The Challenge of Writing Good Book Titles and Feature Story Headlines

John le Carre’s next novel, his 25th, will be published next October. The book’s arguably uninteresting title?

Agent Running in the Field.

The titles of novels, like the heds on feature stories, are a challenge for editors. One famous writer-editor disagreement was between author F. Scott Fitzgerald and book editor Max Perkins. After Fitzgerald finished his most famous novel he wanted the title to be Trimalchio in West Egg.

After much discussion, Perkins convinced Fitzgerald that Trimalchio in West Egg was too vague, uninteresting, and hard to pronounce and the book became The Great Gatsby.

Agent Running in the Field somehow doesn’t sound like the title of a book by an author of such bestsellers as:

Tinker, Tailor, Soldier, Spy
The Spy Who Came in from the Cold
Our Kind of Traitor
The Honourable Schoolboy

A Perfect Spy
Smiley’s People

A Murder of Quality
The Naive and Sentimental Lover

An editor might guess that Agent Running in the Field was the author’s choice (he turns 88 next year) and after 24 previous best-sellers the Viking editors let him have his way.

That said, there are no rules for book titles and feature story heds. What has a ring to it and seems somewhat interesting? Some examples:

To Kill a Mockingbird—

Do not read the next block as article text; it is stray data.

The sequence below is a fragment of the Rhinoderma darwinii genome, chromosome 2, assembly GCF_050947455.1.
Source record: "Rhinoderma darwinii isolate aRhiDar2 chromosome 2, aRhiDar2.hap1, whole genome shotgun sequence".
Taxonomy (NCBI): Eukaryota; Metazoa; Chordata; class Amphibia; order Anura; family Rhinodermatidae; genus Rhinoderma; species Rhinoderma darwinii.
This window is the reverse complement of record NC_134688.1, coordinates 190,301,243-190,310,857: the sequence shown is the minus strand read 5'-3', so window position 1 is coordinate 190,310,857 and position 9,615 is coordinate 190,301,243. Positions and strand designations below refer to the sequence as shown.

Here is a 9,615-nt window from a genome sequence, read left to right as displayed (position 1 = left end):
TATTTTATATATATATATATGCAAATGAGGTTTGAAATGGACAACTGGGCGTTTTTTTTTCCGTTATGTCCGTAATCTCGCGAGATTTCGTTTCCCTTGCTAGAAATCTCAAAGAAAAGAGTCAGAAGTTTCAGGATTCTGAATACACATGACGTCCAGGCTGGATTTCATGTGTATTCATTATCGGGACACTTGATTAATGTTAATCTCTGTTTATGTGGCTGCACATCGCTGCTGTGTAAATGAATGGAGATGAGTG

intriguing but what’s it about? In the same category: Gone With the Wind. Charlotte’s Web. One Hundred Years of Solitude. The Catcher in the Rye.

Intriguing and a little clearer: Bonfire of the Vanities. The Lord of the Rings. And Then There Were None. The Da Vinci Code. Harry Potter and the Chamber of Secrets. The Eagle Has Landed.

At the Washingtonian,
the heds on stories that won National Magazine Awards:

The Saving of the President (about President Reagan’s medical treatment after he was shot by John Hinckley).

Like Something the Lord Made (about an African-American laboratory worker who helped physicians devise life-saving surgical techniques at Johns Hopkins Hospital).

Where Have All the Warriors Gone? (about how the Pentagon became more interested in bureaucratic warfare than actual warfare).

Life and Death on the Fast Track (about a train crash with dramatic rescue stories).

How to Save Your Life (about finding Washington’s best emergency care).

On one story, a National Magazine Award finalist, I spent two days trying to come up with an appropriate and intriguing headline.

It was the story of Paul Adkins, a thoracic surgeon who looked at an x-ray of his chest and realized that he’d be dead within a year from lung cancer. Finally, in the Bible, I found a line from Corinthians that seemed to match the emotion of the story:

Hope All Things, Endure All Things



  1. Richard Mattersdorff says

    THE MAN WHO KEPT THE SECRETS — Thomas Powers’ biography of Richard Helms

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